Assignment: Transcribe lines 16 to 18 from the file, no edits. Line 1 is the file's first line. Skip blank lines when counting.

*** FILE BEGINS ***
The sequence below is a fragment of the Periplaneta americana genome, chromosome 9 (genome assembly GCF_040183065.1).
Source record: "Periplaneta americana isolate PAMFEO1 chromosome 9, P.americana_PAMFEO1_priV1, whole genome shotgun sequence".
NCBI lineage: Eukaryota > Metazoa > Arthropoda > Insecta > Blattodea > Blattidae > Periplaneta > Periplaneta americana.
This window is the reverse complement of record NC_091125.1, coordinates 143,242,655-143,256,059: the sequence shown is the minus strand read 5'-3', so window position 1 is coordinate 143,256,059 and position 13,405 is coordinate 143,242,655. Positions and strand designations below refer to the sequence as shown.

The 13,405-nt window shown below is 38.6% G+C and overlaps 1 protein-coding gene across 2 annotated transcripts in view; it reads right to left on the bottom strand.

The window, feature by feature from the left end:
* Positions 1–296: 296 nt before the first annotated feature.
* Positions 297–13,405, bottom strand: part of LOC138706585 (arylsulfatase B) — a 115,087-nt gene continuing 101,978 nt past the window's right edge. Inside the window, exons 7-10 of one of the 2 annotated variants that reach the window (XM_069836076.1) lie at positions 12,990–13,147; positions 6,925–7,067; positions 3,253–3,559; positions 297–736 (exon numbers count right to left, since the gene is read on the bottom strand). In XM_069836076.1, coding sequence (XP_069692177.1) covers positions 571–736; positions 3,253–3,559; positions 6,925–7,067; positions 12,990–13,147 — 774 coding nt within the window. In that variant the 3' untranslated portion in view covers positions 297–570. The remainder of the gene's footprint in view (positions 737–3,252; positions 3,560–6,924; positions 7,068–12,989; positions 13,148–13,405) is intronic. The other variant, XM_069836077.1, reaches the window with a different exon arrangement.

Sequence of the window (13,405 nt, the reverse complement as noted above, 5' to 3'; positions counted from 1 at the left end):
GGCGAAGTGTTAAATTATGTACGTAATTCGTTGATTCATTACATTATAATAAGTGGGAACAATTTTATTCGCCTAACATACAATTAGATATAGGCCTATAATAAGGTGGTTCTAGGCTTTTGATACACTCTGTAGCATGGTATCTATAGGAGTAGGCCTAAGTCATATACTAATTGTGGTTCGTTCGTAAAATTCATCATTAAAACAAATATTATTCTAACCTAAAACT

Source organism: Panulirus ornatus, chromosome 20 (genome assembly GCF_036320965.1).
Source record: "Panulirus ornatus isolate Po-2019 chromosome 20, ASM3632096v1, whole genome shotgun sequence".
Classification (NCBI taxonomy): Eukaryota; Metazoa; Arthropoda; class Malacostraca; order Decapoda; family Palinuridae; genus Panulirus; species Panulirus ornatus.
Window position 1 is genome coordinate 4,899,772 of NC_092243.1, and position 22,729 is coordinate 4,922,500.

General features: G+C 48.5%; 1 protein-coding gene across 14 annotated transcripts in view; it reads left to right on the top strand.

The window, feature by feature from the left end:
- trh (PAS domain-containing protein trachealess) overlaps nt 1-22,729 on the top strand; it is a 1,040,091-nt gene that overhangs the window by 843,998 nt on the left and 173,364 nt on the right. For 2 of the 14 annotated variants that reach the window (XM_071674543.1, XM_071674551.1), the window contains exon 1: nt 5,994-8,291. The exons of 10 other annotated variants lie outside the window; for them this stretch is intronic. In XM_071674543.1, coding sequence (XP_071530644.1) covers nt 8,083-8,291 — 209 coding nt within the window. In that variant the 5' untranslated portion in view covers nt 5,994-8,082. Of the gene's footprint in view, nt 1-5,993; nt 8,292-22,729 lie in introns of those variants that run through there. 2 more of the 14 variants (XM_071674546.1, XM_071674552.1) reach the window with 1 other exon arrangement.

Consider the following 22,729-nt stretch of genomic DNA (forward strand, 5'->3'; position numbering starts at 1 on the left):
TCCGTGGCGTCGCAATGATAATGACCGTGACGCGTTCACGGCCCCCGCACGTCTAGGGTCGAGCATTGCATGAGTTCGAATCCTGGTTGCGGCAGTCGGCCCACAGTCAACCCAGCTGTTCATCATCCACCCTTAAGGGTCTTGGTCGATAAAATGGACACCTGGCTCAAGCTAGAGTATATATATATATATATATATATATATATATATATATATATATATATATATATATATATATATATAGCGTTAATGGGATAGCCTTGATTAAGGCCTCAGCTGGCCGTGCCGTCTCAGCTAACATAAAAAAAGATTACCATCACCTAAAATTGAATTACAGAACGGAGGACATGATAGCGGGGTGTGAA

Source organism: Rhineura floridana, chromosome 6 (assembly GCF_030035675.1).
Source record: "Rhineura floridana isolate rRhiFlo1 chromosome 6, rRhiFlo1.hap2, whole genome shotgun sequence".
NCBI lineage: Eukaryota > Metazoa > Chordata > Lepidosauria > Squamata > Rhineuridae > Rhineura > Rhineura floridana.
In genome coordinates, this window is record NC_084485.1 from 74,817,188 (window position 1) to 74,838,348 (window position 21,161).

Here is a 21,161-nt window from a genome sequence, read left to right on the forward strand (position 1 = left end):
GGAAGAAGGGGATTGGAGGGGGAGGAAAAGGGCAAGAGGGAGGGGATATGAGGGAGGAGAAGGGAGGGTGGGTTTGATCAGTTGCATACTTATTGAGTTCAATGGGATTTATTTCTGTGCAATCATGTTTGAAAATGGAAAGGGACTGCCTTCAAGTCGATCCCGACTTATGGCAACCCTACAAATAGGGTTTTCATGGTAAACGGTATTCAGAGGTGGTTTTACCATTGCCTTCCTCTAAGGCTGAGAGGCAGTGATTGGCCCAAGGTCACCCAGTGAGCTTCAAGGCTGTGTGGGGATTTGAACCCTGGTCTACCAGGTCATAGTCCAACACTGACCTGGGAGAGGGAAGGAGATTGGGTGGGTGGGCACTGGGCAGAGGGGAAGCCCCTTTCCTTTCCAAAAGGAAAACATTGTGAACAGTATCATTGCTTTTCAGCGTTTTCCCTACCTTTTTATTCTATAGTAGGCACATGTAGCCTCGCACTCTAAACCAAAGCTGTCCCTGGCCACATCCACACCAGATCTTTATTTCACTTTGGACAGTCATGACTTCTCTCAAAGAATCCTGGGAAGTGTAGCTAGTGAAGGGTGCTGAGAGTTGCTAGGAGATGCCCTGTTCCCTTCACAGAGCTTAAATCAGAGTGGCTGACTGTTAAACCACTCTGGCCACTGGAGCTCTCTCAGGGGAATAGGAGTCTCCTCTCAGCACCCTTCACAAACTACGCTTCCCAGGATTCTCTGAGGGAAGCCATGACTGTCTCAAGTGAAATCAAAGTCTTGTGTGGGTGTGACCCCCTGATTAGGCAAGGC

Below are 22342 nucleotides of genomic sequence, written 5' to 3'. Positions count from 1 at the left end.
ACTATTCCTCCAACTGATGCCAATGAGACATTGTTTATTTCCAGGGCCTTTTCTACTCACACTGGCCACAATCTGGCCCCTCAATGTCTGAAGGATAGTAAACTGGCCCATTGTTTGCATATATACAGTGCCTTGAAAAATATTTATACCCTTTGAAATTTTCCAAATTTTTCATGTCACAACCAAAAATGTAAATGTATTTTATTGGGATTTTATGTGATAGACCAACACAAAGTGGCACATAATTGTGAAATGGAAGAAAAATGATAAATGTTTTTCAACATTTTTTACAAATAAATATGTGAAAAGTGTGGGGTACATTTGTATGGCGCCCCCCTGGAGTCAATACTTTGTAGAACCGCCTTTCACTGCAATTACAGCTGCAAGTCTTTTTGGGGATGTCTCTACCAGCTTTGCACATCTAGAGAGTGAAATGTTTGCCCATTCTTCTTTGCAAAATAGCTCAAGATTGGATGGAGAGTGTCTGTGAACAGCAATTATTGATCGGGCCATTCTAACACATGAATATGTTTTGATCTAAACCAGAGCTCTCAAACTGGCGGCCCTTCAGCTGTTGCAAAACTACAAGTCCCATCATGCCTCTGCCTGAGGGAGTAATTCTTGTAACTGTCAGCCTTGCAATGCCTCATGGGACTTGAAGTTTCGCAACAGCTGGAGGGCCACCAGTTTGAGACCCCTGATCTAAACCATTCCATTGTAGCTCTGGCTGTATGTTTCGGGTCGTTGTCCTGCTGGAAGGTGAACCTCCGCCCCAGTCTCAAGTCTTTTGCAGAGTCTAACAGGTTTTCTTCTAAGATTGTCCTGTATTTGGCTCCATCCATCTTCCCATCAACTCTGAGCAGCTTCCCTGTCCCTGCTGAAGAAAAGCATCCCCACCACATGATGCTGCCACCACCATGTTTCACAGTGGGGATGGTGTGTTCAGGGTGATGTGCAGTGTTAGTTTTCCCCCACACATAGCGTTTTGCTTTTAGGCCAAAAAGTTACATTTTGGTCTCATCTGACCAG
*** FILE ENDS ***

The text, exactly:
The window, feature by feature from the left end:
- trh (PAS domain-containing protein trachealess) overlaps nt 1-22,729 on the top strand; it is a 1,040,091-nt gene that overhangs the window by 843,998 nt on the left and 173,364 nt on the right. For 2 of the 14 annotated variants that reach the window (XM_071674543.1, XM_071674551.1), the window contains exon 1: nt 5,994-8,291. The exons of 10 other annotated variants lie outside the window; for them this stretch is intronic. In XM_071674543.1, coding sequence (XP_071530644.1) covers nt 8,083-8,291 — 209 coding nt within the window. In that variant the 5' untranslated portion in view covers nt 5,994-8,082. Of the gene's footprint in view, nt 1-5,993; nt 8,292-22,729 lie in introns of those variants that run through there. 2 more of the 14 variants (XM_071674546.1, XM_071674552.1) reach the window with 1 other exon arrangement.

Consider the following 22,729-nt stretch of genomic DNA (forward strand, 5'->3'; position numbering starts at 1 on the left):